Johannesburg – The UN has expressed deep concern amid reports that around 12 bodies have been beheaded and buried in a shallow grave outside the Palma Hotel in Mozambique.
Reports of the bodies arrived the same day President Cyril Ramaphosa visited Mozambique to join South African Development Community (SADC) leaders attending the extraordinary Troika summit meeting to plan how they can cope with violent attacks from insurgents.
UN spokesman Stéphane Dujarric said there had been reports of atrocities committed by child soldiers, alleged beheadings in attacks by non-state armed groups and clashes in the Cabo Delgado region.
“Although verifying the information has been extremely difficult, we are concerned about the situation of civilians who have fled the violence and those who remain in Palma,” said Dujarric.
He said the coastal town just south of the border with Tanzania was invaded by extremist militants on March 24, but four days ago the Mozambican military reported it had regained control.
On Thursday, SADC leaders announced that they had sent a technical team to Mozambique to fight the insurgency.
This follows a SADC Troika meeting in Maputo after the events of the past few weeks where several people have been killed.
In a statement, regional leaders also called for proportionate action against the attacks in Mozambique.
In the statement released after the extraordinary meeting of the SADC double troika, regional leaders spoke out against the attacks and called for action.
Speaking after the meeting, Zimbabwean President Emmerson Mnangagwa said: “The summit adopted a recommendation that SADC must take responsibility in the face of the threat.”
This was after the leaders received a report on the security situation in Mozambique.
“The double troika summit led an immediate technical deployment to the Republic of Mozambique and the convening of an extraordinary meeting of the body’s ministerial committee by April 28, 2021 which will report to the extraordinary troika summit of l ‘organ on April 29,’ the statement said.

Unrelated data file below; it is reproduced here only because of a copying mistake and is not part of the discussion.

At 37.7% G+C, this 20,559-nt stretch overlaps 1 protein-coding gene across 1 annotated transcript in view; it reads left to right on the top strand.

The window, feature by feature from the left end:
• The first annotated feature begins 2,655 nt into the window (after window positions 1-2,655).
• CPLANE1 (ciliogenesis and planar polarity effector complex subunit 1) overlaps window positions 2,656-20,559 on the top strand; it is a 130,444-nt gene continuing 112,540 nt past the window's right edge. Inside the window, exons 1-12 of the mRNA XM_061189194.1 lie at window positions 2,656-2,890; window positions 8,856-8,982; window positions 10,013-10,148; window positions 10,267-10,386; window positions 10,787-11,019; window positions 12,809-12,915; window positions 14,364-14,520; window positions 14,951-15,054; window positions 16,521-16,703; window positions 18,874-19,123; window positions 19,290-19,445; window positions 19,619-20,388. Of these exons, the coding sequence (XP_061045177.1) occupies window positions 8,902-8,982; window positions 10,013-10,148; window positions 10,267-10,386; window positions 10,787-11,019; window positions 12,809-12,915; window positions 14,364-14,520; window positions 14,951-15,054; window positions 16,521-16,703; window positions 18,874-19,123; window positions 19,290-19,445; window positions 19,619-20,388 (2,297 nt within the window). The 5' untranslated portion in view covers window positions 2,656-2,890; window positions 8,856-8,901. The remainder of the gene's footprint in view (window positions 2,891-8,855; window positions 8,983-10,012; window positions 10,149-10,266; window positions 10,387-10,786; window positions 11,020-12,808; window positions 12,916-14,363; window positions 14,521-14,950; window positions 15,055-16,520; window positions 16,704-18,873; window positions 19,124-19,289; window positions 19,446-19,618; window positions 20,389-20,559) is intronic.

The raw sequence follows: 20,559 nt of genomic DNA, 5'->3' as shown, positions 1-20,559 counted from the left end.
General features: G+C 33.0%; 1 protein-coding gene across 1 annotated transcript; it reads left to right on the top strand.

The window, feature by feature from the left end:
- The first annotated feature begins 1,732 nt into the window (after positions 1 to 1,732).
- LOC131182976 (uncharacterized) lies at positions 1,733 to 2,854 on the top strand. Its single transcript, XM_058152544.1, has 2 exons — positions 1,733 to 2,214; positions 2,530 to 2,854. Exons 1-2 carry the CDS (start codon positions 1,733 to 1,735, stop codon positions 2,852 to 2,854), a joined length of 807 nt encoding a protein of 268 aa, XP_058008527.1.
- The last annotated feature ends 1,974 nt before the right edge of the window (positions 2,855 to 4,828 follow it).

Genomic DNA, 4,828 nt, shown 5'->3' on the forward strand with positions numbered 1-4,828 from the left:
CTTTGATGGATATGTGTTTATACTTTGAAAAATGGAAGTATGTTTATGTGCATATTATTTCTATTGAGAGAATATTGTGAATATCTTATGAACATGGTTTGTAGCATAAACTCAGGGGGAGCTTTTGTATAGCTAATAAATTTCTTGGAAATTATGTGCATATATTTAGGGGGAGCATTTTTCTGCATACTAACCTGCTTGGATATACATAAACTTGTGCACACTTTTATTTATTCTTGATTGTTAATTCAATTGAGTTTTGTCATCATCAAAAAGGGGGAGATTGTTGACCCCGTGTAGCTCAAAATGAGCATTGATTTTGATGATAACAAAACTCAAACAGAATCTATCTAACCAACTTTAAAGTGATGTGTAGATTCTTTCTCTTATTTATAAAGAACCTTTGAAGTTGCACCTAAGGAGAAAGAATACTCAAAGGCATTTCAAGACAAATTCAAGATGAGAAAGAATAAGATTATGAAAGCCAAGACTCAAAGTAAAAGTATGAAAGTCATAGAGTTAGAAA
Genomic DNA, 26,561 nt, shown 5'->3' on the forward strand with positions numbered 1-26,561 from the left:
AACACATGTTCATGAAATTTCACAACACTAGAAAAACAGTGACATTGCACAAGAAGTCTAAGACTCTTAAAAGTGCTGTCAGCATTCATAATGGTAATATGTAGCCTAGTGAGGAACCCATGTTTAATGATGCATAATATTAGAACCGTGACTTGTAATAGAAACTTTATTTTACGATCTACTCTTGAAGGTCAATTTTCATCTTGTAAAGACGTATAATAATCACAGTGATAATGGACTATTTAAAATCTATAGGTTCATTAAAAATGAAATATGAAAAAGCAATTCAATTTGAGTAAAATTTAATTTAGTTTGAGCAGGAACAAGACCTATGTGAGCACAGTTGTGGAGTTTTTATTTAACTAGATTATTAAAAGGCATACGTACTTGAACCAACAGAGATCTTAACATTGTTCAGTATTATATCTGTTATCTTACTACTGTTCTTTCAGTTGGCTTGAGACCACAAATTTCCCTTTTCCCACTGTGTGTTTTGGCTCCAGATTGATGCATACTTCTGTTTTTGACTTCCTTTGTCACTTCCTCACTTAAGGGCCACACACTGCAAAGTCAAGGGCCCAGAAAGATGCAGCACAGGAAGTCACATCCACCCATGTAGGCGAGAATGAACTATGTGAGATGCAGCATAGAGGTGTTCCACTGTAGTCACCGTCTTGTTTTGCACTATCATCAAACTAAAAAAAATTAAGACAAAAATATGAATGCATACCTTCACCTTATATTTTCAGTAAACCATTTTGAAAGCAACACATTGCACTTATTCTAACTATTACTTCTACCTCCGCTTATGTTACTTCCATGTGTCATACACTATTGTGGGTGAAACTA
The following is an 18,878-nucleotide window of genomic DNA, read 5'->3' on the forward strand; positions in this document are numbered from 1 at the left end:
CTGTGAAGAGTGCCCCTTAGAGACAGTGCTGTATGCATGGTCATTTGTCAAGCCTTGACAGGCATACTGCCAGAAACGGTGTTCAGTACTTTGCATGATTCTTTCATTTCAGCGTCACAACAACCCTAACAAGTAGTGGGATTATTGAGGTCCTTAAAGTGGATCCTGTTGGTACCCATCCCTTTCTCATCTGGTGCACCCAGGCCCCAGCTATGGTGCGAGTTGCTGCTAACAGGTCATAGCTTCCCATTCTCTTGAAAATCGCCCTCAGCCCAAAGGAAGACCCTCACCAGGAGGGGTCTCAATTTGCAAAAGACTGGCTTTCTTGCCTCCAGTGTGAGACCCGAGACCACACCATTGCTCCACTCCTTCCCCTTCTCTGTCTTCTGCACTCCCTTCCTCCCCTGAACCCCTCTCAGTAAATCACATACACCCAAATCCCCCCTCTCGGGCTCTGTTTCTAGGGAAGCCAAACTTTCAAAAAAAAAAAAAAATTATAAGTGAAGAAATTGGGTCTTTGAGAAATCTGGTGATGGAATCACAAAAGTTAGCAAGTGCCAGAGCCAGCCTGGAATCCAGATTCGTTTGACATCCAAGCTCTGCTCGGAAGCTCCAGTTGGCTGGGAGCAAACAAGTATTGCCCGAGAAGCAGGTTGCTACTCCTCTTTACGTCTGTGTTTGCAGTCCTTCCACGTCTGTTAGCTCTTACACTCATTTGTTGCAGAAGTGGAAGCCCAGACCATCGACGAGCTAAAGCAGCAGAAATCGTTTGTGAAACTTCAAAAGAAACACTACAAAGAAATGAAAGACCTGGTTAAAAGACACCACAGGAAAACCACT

Regional leaders have also spoken out against the terrorist attacks in Mozambique.
“The Double Troika Summit received a report from the body’s troika on the security situation in Mozambique and noted with concern the acts of terrorism perpetrated against innocent civilians, women and children in some of the districts of the province of Cabo Delgado in the Republic of Mozambique; condemned the terrorist attacks in the strongest terms and affirmed that such heinous attacks could not continue without a proportionate regional response, ”the statement said.
Last weekend, Ramaphosa confirmed that he had deployed SANDF members to help repatriate South African citizens who were trapped in Mozambique.
These included the body of Adrian Nel which was killed by the insurgents.
According to the United Nations Office for the Coordination of Humanitarian Affairs (OCHA), attacks in Palma and its surroundings uprooted many people who were taking refuge there after fleeing conflict in other parts of the province.
* Nearly 12,800 people, 43% of whom are children, have arrived in the districts of Nangade, Mueda, Montepuez and Pemba since the violence erupted
* So far in 2021, more than 500,000 people in the province have received humanitarian aid
* Insurgent attack on Palma forced at least 11,000 people to leave their homes
* More than 1,000 displaced people have been prevented from crossing the Tanzanian border
Reports of atrocities by child soldiers, suspected beheading in Moz attacks – UN
SourceReports of atrocities by child soldiers, suspected beheading in Moz attacks – UN